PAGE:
19th September, 2008: My comment for the Guardian’s site, part of a debate on the Credit Crunch organised by the new economics foundation, of which I am a fellow…
Bankers have gone to great lengths to damage our confidence in the banking sector. And loss of confidence and trust on this scale can’t be fixed by banning a few short-selling speculators or by nationalising a bank here, an insurance company there. Nor is confidence restored when ministers meet up with bankers on the quiet, and grant them monopoly powers (as with Lloyds).
Or when central bankers flood banks with new loans (liquidity) backed by taxpayers. We assume bankers will abuse their monopoly power, and taxpayer-backed loans will not be repaid. That makes us nervous.
Above all, we can have little confidence if interest rates remain so high. Banks are cracking under huge debts and liabilities (like the outstanding $60 trillion-plus Credit Default insurance claims hidden away from regulators as “swaps”). How can they honour claims and debts if interest rates remain so high?
Oh and by the way, it is really difficult to retain confidence in the system if politicians assure us that interest rates are very low – contrary to what our own bank statements tell us. Or indeed that low interest rates caused the crisis. It is the deregulation of credit creation in the 1970s that is at the root of this crisis, and it was high, not low interest rates that made today’s vast bubble of debt unpayable. Our politicians should catch up.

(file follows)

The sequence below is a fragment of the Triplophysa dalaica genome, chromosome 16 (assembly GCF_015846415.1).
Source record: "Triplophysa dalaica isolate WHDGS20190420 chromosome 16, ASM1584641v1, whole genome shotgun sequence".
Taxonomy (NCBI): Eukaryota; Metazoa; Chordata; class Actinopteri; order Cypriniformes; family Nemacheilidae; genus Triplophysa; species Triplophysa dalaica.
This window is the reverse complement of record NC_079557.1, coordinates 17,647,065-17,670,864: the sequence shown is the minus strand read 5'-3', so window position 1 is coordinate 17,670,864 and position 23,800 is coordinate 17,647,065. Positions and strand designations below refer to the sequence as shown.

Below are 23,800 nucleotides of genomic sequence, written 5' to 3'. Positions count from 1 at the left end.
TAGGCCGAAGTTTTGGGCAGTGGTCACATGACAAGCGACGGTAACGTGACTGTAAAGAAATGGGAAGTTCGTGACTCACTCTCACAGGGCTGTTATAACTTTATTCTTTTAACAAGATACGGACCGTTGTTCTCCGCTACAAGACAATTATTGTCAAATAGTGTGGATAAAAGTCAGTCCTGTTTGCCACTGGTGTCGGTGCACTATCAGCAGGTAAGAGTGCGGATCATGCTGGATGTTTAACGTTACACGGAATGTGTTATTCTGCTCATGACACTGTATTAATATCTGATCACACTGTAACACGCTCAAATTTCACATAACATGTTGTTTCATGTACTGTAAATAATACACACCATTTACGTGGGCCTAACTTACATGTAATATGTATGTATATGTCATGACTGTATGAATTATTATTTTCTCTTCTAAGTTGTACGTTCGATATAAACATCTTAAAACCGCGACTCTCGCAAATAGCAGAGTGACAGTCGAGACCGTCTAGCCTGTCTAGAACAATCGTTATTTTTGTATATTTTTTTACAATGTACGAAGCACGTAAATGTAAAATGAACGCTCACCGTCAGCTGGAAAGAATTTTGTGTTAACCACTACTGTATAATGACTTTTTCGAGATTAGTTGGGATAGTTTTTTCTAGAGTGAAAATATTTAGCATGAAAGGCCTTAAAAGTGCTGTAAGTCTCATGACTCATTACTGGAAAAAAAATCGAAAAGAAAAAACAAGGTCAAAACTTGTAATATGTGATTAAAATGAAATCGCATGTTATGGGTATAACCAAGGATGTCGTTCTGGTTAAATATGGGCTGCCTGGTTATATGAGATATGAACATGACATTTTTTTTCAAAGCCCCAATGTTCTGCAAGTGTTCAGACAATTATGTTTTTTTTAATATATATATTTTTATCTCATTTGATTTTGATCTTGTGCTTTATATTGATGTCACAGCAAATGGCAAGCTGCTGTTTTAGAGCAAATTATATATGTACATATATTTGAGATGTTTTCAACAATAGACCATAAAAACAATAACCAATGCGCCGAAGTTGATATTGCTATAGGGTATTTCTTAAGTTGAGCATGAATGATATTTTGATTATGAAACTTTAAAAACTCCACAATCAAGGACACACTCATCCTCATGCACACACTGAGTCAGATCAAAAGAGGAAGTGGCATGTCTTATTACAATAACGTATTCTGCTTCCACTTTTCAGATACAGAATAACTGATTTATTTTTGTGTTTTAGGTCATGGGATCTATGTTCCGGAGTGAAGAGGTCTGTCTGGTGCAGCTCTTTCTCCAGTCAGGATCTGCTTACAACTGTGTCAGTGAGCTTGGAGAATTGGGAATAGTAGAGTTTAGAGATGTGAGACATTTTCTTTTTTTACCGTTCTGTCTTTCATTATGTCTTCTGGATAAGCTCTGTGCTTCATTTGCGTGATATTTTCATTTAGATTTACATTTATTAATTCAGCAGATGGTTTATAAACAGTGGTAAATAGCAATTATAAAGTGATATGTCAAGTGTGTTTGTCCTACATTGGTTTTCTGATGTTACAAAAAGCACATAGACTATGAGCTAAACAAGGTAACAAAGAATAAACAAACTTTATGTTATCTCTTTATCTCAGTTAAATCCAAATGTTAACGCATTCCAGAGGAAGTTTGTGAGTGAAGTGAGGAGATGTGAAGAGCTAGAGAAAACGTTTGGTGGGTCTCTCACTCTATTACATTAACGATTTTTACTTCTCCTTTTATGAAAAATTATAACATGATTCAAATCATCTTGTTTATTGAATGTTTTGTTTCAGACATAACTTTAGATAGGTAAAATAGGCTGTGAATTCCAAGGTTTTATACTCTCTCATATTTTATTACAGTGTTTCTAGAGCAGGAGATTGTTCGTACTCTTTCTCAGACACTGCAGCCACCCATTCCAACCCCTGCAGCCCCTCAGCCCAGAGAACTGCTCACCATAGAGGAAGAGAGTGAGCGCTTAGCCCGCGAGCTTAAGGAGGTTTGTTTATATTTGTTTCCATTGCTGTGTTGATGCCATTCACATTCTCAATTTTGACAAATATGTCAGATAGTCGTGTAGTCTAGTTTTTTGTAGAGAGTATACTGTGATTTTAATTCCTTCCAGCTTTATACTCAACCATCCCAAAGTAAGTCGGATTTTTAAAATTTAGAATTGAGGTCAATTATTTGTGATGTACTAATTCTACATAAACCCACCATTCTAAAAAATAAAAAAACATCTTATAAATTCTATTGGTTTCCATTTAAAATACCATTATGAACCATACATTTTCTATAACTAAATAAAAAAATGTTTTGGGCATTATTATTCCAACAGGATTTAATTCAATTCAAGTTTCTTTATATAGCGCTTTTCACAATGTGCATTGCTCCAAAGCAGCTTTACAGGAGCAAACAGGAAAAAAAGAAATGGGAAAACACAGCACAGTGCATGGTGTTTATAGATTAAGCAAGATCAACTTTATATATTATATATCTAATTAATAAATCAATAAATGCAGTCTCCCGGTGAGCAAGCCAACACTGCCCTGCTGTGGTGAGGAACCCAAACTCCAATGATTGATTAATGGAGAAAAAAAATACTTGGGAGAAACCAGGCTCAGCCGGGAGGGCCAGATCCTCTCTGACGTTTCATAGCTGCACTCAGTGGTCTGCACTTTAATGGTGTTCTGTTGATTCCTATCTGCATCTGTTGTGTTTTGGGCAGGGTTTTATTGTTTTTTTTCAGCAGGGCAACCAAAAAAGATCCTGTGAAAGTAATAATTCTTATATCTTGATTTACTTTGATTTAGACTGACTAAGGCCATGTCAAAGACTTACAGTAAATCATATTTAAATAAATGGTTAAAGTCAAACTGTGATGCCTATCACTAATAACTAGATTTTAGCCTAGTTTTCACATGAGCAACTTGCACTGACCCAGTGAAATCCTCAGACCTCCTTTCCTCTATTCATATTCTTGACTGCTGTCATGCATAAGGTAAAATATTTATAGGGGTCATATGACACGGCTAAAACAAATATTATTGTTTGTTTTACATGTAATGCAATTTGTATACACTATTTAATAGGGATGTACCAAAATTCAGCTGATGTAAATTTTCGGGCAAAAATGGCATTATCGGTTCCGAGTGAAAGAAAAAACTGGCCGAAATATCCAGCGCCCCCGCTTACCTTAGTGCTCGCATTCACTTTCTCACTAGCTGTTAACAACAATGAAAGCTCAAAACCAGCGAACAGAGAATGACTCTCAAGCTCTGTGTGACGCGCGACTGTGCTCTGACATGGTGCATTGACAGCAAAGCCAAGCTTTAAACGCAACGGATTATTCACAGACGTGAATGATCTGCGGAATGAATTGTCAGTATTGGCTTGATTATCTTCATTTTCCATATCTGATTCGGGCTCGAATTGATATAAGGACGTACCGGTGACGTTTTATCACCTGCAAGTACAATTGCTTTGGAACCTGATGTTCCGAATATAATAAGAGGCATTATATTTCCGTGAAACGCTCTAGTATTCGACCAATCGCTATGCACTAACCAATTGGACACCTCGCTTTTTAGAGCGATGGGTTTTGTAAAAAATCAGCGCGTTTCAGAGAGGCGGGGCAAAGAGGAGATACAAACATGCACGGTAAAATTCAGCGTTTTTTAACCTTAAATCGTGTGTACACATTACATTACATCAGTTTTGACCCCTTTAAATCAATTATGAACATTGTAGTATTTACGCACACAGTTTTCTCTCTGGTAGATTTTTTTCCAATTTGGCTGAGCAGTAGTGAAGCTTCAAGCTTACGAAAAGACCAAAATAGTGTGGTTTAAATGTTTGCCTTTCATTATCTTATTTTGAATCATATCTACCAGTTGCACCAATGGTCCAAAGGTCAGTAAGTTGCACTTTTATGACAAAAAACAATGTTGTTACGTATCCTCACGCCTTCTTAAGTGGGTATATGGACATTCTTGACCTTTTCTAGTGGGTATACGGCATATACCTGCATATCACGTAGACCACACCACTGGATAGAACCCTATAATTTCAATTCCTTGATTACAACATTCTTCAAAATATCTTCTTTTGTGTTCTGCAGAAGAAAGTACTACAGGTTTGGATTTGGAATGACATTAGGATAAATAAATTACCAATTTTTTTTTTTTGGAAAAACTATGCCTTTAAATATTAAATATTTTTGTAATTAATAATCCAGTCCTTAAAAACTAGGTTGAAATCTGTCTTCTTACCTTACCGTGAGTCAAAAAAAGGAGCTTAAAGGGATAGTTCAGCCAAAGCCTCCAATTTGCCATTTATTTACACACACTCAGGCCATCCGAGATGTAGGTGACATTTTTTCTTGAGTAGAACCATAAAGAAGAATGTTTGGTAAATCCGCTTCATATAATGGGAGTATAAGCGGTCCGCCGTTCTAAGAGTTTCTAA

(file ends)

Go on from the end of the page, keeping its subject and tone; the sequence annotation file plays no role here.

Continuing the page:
So how to fix this catastrophic mess and restore confidence?
First we have to think system-wide fixes, not quick fixes. We have to ignore the bleatings of the City, and subordinate all financiers to their proper role as servants of the economy, not masters.
Where do we start? We could begin where Roosevelt did in 1933, and declare a three-day bank holiday. The Fed, the FSA and the Bank of England could then take time and check the books of banks for well-hidden toxic waste – undeclared liabilities. Only when regulators have a proper sense of the scale of the mess can they take decisive and appropriate action. Right now they are sloshing buckets of our money about, unsure as to the whereabouts of the financial “weapons of mass destruction” banks have hidden away.
Next we must end “inflation targeting” – just a cover for keeping interest rates high. Inflation is falling, not rising, and there is a grave risk of deflation. Think the 1930s, or Japan since 1990. High interest rates are great for lenders/creditors, but a killer for debtors, and there are far more debtors in the economy than savers. And if we are to face the threat of climate change, we need cheap, but not easy, money to help finance a Green New Deal.
Third the Bank of England should regain control over interest rates – all rates. The interbank lending rate (Libor) should no longer be set by a committee of private bankers meeting daily at the British Bankers Association. They must be set by a committee accountable to society, and, when setting rates, must consider the interests of all who make the economy work – labour and industry – not just finance.
These are the fixes needed to deal with systemic threats. We could expect them to restore and retain confidence for as long as they did after Keynes introduced system-wide fixes in the 1930s. That was a golden age of 40 years.